Art has always been something I’ve loved to do, so creating artwork has never been a question. Since moving to Tokyo I became aware of a wide variety of amazing opportunities and venues to connect with other artists, showcase art, and find new fans. As I had the chance to connect with more people I was motivated and encouraged to widen the variety of offerings using my designs, such as making smaller printed merchandise that was more accessible, especially for younger patrons. Now I have a range of merchandise for tabling events and webstore sales, and also continue to offer original artworks at galleries.
What sets your artwork apart from others?
My subject matter and art style fit into that “in between” space. My experience living in Japan has evolved both my identity and my art style and viewers seem to pick up on that. Both Japanese and non-Japanese patrons find my designs unique, yet oddly relatable. I love thinking that how I express my imagination and experience through artwork might help open up more flexibility for everyone who feels like they are in an “in between” space living in Tokyo.
I think original art is often forgotten as an option for gifts or personal memories. I hope that I can remind people of the option and help them find something special and unique.
Find out more about Erica Ward Illustration
Click the “Shop” link from the menu on my website to see my available products. For inquiries about illustration or commission artworks, feel free to drop me a message in the “Contact” section or on social media.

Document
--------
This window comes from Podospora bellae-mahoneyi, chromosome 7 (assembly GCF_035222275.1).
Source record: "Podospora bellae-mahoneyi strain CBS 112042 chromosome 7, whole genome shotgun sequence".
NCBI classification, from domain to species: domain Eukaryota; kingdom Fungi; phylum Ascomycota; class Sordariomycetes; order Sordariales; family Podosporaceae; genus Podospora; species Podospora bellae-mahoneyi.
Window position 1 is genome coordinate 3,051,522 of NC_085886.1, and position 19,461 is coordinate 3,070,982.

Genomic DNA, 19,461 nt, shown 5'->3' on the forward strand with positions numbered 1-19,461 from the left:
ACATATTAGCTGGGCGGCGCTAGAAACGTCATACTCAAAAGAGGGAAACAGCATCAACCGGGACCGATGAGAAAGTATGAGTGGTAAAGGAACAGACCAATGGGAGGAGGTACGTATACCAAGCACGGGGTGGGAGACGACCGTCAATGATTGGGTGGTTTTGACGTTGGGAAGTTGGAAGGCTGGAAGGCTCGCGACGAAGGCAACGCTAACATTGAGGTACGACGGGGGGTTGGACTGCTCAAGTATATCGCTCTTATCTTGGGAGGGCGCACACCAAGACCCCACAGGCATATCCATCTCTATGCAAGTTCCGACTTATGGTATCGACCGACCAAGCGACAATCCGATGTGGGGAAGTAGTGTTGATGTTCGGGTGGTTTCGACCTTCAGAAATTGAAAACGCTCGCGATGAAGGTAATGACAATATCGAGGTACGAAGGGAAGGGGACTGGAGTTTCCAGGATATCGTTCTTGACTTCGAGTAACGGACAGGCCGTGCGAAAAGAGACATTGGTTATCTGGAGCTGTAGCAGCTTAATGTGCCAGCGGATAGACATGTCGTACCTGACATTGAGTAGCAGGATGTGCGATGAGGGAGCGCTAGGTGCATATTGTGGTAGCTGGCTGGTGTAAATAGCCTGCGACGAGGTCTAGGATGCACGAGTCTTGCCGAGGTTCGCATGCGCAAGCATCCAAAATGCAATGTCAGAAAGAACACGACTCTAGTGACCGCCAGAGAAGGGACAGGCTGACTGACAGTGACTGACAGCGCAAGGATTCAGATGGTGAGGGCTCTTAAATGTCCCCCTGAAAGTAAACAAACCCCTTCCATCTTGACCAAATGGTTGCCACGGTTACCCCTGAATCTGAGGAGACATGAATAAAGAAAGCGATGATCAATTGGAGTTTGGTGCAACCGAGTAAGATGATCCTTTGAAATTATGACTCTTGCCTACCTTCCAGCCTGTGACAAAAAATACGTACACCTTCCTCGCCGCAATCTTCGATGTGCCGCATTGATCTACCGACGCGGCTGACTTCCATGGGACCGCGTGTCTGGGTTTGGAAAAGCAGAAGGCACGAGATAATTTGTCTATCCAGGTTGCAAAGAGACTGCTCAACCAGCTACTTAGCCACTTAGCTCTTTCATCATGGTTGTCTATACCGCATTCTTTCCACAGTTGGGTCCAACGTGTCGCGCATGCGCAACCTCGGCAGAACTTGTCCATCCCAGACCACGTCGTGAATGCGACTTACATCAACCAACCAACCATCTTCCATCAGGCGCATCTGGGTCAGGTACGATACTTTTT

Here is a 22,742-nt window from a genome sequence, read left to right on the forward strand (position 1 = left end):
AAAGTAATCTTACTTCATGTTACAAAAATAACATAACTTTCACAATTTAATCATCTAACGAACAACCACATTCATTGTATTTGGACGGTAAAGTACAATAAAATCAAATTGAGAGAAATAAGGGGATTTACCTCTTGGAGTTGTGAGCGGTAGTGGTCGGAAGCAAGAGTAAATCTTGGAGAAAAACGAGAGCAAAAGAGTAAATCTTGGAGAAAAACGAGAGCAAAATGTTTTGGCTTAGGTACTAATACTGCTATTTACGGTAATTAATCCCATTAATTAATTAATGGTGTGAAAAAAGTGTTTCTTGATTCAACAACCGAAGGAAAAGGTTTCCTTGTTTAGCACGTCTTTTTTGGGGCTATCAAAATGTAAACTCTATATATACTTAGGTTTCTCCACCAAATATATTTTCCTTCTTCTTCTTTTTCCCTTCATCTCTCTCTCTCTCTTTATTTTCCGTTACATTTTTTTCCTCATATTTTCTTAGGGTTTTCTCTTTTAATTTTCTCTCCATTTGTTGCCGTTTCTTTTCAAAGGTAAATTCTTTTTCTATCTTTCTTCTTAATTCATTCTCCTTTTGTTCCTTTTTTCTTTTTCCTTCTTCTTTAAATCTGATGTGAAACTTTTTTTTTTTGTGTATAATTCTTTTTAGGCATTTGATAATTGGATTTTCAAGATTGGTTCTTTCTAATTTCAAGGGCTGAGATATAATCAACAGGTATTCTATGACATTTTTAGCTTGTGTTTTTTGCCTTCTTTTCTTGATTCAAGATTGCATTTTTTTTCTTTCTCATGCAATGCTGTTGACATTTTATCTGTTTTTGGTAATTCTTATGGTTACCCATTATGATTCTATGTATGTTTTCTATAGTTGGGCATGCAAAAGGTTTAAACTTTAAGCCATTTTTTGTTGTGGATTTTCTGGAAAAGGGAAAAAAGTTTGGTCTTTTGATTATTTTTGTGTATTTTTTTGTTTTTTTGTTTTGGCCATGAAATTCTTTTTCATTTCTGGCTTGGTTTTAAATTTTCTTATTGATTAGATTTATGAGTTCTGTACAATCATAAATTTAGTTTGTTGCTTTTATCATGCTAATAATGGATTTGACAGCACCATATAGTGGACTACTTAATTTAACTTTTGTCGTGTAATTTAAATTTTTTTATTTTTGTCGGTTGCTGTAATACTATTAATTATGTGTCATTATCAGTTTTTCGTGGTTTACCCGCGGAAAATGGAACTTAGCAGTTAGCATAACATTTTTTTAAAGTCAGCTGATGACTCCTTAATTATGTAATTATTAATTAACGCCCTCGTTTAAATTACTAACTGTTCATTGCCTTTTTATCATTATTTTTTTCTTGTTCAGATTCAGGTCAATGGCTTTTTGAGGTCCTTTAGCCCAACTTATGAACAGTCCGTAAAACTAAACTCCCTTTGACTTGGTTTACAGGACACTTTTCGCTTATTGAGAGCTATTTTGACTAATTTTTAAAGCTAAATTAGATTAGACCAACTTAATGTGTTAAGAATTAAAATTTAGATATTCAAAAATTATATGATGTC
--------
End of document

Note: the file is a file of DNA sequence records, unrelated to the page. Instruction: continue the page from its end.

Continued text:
To hear about upcoming exhibitions, events, and to peruse my artwork, feel free to follow me on Instagram and Facebook.
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Just before the triple disaster on March 11th 2011 I made an ikebana arrangement featuring sakura (cherry blossom) branches.
The devastating earthquake at 14:46 on that day triggered a deadly tsunami taking more than 20,000 lives in one wave and the following explosion at the nuclear plant in Fukushima left Japan reeling. We were terrified by endless aftershocks and distracted by where to buy uncontaminated water and (of course) toilet paper.
Those little sakura branches lay forgotten in a bucket of water on our terrace for months. And when the earth had settled enough for us to finally get life in order, I realized that the branches were still sitting there. The blossoms had long since disappeared and in their place, bright green waxy leaves had sprouted. Underneath the water, the branch had grown thick white roots.
Fast forward nine years and one of those little branches is now a tree that blossoms every year. It sprouts the same waxy leaves in the summer and turns golden in the Autumn. After dropping its crisp leaves in the winter, within a matter of days tiny pink buds appear. The cycle is seamlessly endless.
It feels like the world is in a similar place again. This time, a slowly unfurling disaster of epic proportions. But I know we can endure if we all work together. How can I be so sure? The sakura told me so.
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I'm Victoria, the founder, designer and creator at Bikudesigns, a vintage kimono accessories brand in Tokyo, Japan.